Oil and water don’t mix, but solar and water do.
The UK has just built and powered up Europe’s largest floating solar photovoltaic (PV) farm in the Queen Elizabeth II reservoir next to London’s Heathrow airport.
The solar array (which is expected to generate 6.3 MW of electricity, enough to power the equivalent of 1,800 homes) will not connect to the National Grid. Once final testing is completed, the array will power a privately owned electrical grid at the Thames Water plant, where it is expected to provide 20% of that facility’s operating electricity needs.
The experimental project has several advantages. Floating panels benefit from constant cooling provided by the water below. Such projects are also easier and less expensive to build, and scalable. Individual solar PV panels are placed onto their platforms and floated out to the main unit, where they are simply attached and anchored (in this case, to one of the 177 anchors that hold the entire unit in place).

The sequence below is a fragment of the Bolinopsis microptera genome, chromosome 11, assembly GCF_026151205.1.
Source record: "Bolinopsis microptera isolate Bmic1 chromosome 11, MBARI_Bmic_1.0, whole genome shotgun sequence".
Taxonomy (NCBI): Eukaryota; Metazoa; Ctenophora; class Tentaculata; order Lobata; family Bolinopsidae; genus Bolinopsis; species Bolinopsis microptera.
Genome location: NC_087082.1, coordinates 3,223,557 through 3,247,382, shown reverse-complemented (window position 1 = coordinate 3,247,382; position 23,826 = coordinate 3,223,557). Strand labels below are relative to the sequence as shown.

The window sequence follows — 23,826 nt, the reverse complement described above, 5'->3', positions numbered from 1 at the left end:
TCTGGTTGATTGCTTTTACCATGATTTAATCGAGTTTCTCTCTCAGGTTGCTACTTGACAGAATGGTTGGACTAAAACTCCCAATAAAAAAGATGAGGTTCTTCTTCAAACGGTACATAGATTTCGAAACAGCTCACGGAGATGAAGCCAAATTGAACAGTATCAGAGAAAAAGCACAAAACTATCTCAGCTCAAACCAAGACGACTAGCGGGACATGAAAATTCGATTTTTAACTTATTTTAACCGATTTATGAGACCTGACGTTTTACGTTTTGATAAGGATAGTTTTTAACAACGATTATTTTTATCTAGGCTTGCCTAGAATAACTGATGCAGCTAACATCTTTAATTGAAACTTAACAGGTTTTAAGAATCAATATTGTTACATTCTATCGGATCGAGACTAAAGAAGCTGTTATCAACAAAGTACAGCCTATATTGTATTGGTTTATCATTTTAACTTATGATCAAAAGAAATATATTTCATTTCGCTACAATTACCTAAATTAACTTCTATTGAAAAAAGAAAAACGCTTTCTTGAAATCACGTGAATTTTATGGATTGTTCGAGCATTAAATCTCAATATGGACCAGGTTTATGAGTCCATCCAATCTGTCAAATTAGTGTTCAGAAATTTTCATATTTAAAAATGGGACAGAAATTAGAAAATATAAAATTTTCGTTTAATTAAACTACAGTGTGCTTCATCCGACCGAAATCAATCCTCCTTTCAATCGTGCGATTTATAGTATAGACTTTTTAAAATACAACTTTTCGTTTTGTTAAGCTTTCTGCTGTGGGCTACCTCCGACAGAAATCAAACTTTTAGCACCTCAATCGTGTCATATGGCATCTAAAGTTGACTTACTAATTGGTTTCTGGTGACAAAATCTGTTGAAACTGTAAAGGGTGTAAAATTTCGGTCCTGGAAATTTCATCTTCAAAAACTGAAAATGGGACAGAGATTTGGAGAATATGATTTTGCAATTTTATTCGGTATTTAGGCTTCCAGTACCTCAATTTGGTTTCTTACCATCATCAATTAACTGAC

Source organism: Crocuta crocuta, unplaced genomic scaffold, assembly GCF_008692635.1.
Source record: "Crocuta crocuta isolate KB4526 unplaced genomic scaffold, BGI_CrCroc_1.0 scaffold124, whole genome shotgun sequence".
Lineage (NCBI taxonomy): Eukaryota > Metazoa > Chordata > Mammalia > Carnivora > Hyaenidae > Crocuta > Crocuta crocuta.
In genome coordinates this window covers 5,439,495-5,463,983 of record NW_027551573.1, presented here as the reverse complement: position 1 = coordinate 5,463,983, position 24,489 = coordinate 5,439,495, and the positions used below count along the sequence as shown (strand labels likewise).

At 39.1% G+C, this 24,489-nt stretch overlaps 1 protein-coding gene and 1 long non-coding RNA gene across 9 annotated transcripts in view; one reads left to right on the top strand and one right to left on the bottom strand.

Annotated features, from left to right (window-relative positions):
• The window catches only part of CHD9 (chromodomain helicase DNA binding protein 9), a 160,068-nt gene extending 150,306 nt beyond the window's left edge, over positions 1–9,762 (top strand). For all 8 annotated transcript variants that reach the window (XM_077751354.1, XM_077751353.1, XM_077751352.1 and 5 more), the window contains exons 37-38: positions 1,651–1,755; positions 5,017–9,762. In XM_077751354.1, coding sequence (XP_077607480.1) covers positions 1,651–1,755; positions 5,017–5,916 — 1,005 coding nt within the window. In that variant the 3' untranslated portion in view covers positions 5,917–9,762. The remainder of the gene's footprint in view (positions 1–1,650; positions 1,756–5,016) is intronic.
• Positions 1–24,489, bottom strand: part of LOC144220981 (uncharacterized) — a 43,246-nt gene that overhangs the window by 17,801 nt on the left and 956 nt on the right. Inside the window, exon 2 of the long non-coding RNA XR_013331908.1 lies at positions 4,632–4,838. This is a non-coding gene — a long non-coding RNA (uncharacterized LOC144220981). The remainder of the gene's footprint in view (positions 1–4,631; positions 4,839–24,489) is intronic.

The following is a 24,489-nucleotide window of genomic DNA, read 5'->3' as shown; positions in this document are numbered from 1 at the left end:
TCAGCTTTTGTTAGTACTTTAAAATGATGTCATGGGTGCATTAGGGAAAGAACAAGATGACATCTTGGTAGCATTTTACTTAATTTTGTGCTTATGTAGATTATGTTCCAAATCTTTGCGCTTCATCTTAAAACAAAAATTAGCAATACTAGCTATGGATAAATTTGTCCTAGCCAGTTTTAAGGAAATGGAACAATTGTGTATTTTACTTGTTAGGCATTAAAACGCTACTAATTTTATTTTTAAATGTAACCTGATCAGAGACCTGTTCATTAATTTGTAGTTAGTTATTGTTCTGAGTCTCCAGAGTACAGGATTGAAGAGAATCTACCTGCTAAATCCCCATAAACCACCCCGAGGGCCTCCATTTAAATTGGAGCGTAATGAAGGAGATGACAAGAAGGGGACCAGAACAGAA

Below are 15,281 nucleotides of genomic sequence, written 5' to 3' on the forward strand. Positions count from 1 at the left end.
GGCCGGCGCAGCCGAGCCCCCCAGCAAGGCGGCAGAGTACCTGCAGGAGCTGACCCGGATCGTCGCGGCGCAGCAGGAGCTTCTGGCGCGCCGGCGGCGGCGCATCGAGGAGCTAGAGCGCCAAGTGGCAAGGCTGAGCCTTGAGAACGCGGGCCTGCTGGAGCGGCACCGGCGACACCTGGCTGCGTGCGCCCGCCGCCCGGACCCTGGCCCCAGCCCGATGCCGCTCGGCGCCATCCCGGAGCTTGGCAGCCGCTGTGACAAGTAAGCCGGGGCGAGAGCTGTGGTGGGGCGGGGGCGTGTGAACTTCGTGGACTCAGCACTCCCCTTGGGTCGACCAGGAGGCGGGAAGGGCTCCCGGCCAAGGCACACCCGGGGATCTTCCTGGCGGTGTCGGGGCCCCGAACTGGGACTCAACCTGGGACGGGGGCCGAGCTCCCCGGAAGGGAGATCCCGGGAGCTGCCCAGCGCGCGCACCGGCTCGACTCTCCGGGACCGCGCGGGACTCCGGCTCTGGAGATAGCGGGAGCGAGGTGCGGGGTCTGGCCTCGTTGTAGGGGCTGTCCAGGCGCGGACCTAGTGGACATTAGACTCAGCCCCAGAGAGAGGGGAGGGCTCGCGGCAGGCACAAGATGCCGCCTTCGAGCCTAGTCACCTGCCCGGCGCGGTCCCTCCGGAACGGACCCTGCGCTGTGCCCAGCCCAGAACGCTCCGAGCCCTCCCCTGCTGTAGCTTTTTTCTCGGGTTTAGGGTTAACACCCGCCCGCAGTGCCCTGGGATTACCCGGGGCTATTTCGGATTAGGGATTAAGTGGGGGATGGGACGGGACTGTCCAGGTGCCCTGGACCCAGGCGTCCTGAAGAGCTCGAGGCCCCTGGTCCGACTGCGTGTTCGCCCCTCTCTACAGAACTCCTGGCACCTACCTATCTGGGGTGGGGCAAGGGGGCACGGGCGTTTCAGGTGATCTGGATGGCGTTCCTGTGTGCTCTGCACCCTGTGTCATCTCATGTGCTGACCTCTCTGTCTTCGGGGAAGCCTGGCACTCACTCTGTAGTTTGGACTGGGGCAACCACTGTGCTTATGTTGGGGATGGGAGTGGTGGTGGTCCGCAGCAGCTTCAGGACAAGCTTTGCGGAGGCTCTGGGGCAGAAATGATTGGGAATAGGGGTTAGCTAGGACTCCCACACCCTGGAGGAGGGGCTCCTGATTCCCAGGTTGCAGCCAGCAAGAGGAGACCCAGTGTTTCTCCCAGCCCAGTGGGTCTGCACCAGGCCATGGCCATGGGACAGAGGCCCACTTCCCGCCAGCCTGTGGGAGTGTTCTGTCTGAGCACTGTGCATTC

In addition to using space that is not being used for other purposes, additional panels can be easily added in the future.
Another advantage is that the array shields the water from the sun, reducing evaporation and the growth of algae.
UK-based Lightsource, Europe’s largest developer and operator of solar PV projects, works with landowners, businesses, local communities, and homeowners to help them produce clean electricity. Other companies in the floating solar array business include Australia’s Sunengy, France’s Ciel & Terre, and Israel’s Solaris Synergy.
I’ve seen the future, and it floats.
British editorial veteran Stuart Hampton has been covering oil and gas companies for Hoover’s since the Neogene-Quaternary period. Well, actually, since the early 1990s. For the best overview of the oil industry and its history he recommends Daniel Yergin’s “The Prize.” You can also follow Stuart on Twitter.
Photo courtesy of Lightsource.